Video Rubber May Soon Come From Dandelions

Synthetic rubber has been around for more than a century, but quality tires for cars, trucks and aircraft still need up to 40 percent or more natural rubber content. As the source of natural rubber, the rubber tree, is prone to disease and can be affected by bad weather. So scientists are looking for replacements. And as VOA’s George Putic reports, they may have found one in a ubiquitous weed.
Video

Video Jewish Life in Argentina Reflected in Yiddish Tango

Jewish people from across Europe and Russia have been immigrating to Argentina for hundreds of years. They brought with them dance music that was eventually mixed with Argentine tango. The result is Yiddish tango -- a fusion of melodies and cultural experiences that is still evolving today. Elizabeth Lee reports on how one band is bringing Yiddish tango to Los Angeles.
Video

Video Peace Returns to Ferguson as Community Tries to Heal

Thousands of people nationwide are expected to attend funeral services Monday in the U.S. Midwestern city of St. Louis, Missouri, for Michael Brown, the unarmed African-American teenager who was fatally shot by a white police officer August 9 in the St. Louis suburb of Ferguson. The shooting touched off days of violent demonstrations there, resulting in more than 100 arrests. VOA's Chris Simkins reports from Ferguson where the community is trying to move on after weeks of racial tension.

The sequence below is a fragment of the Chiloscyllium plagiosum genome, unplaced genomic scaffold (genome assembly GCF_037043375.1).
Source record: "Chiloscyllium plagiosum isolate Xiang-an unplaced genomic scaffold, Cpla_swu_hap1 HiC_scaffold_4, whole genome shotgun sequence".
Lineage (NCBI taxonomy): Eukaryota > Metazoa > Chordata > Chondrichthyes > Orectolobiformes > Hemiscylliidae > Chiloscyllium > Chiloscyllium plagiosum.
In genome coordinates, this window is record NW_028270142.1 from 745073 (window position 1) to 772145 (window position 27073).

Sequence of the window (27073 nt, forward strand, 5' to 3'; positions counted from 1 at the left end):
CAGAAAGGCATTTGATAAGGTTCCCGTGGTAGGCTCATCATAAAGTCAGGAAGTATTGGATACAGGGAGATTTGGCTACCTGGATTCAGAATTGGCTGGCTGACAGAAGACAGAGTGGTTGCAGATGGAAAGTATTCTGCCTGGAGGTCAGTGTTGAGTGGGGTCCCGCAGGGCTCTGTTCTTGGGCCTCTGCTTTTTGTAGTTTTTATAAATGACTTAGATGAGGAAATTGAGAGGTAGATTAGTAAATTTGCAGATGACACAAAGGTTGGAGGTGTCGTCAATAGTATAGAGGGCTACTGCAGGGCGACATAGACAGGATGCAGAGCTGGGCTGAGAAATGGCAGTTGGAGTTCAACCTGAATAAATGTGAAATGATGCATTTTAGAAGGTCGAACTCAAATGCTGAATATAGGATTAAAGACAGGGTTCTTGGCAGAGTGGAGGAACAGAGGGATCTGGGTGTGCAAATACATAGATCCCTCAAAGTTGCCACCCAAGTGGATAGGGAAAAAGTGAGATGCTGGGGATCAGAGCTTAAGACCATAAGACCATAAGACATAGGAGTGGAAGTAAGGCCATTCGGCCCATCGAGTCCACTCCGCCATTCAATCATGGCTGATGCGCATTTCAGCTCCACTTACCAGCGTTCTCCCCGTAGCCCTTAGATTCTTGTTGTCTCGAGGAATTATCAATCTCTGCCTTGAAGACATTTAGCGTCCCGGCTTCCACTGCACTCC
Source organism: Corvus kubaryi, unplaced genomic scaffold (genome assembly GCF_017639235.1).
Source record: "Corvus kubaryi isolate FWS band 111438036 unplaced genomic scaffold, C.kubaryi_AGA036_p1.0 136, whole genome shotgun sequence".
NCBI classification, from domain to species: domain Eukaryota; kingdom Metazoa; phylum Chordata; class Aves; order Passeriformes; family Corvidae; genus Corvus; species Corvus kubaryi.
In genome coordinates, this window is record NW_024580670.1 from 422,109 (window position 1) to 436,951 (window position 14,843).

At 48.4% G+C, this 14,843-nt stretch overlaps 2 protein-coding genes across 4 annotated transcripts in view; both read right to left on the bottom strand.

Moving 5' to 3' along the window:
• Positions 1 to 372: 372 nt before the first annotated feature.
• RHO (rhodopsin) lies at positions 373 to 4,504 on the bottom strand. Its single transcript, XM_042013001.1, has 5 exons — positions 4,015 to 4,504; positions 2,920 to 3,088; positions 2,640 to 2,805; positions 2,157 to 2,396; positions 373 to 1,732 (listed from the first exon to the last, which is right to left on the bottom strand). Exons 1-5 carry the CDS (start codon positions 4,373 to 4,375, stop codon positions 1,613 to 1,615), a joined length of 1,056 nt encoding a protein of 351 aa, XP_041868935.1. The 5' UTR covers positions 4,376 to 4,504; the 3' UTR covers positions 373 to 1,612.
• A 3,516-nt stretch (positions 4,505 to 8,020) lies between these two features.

Video

Video Meeting in Minsk May Hinge on Putin Story

The presidents of Russia and Ukraine are expected to meet face-to-face Tuesday in Minsk, along with European leaders, for talks on the situation in Ukraine. Political analysts say the much welcomed dialogue could help bring an end to months of deadly clashes between pro-Russia separatists and Ukrainian forces in the country's southeast. But much depends on the actions of one man, Russian President Vladimir Putin. VOA's Daniel Schearf reports from Moscow.
Video

Video Artists Shun Russia's Profanity Law

Russia in July enacted a law threatening fines for publicly displayed profanity in media, films, literature, music and theater. The restriction, the toughest since the Soviet era, aims to protect the Russian language and culture and has been welcomed by those who say cursing is getting out of control. But many artists reject the move as a patronizing and ineffective act of censorship in line with a string of conservative morality laws. VOA's Daniel Schearf reports from Moscow.
Video

Video British Fighters on Frontline of ISIS Information War

Security services are racing to identify the Islamic State militant who beheaded U.S. journalist James Foley in Syria. The murderer spoke English on camera with a British accent. It’s estimated that several hundred British citizens are fighting for the Islamic State, also called ISIL or ISIS, alongside thousands of other foreign jihadists. Henry Ridgwell reports for VOA from the center of the investigation in London.

AppleAndroid